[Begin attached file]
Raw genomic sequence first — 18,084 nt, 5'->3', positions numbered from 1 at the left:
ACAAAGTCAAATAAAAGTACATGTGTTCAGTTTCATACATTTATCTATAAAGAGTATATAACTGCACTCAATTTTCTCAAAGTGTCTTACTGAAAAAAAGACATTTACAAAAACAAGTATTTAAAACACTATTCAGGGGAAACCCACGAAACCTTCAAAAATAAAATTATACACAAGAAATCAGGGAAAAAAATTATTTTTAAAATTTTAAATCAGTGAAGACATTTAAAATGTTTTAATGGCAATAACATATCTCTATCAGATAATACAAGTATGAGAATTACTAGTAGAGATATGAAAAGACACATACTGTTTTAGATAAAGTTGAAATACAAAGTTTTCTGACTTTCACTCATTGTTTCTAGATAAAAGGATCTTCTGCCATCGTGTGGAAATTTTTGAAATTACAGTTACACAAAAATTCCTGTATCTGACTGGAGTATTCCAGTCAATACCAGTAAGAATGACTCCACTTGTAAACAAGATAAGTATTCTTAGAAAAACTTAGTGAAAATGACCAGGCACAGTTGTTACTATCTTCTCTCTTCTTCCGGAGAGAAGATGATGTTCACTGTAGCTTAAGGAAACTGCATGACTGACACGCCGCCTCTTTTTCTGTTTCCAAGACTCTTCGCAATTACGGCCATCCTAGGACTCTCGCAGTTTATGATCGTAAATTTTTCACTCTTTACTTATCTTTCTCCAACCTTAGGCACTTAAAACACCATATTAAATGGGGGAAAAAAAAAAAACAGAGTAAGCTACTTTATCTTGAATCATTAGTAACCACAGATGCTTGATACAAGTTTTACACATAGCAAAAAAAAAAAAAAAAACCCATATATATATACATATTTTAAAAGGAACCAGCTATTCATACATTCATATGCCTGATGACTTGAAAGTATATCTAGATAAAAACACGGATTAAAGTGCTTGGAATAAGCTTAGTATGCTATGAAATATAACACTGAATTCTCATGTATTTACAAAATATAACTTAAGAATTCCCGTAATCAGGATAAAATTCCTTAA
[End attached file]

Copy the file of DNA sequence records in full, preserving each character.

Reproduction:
Raw genomic sequence first — 18,084 nt, 5'->3', positions numbered from 1 at the left:
ACAAAGTCAAATAAAAGTACATGTGTTCAGTTTCATACATTTATCTATAAAGAGTATATAACTGCACTCAATTTTCTCAAAGTGTCTTACTGAAAAAAAGACATTTACAAAAACAAGTATTTAAAACACTATTCAGGGGAAACCCACGAAACCTTCAAAAATAAAATTATACACAAGAAATCAGGGAAAAAAATTATTTTTAAAATTTTAAATCAGTGAAGACATTTAAAATGTTTTAATGGCAATAACATATCTCTATCAGATAATACAAGTATGAGAATTACTAGTAGAGATATGAAAAGACACATACTGTTTTAGATAAAGTTGAAATACAAAGTTTTCTGACTTTCACTCATTGTTTCTAGATAAAAGGATCTTCTGCCATCGTGTGGAAATTTTTGAAATTACAGTTACACAAAAATTCCTGTATCTGACTGGAGTATTCCAGTCAATACCAGTAAGAATGACTCCACTTGTAAACAAGATAAGTATTCTTAGAAAAACTTAGTGAAAATGACCAGGCACAGTTGTTACTATCTTCTCTCTTCTTCCGGAGAGAAGATGATGTTCACTGTAGCTTAAGGAAACTGCATGACTGACACGCCGCCTCTTTTTCTGTTTCCAAGACTCTTCGCAATTACGGCCATCCTAGGACTCTCGCAGTTTATGATCGTAAATTTTTCACTCTTTACTTATCTTTCTCCAACCTTAGGCACTTAAAACACCATATTAAATGGGGGAAAAAAAAAAAACAGAGTAAGCTACTTTATCTTGAATCATTAGTAACCACAGATGCTTGATACAAGTTTTACACATAGCAAAAAAAAAAAAAAAAACCCATATATATATACATATTTTAAAAGGAACCAGCTATTCATACATTCATATGCCTGATGACTTGAAAGTATATCTAGATAAAAACACGGATTAAAGTGCTTGGAATAAGCTTAGTATGCTATGAAATATAACACTGAATTCTCATGTATTTACAAAATATAACTTAAGAATTCCCGTAATCAGGATAAAATTCCTTAA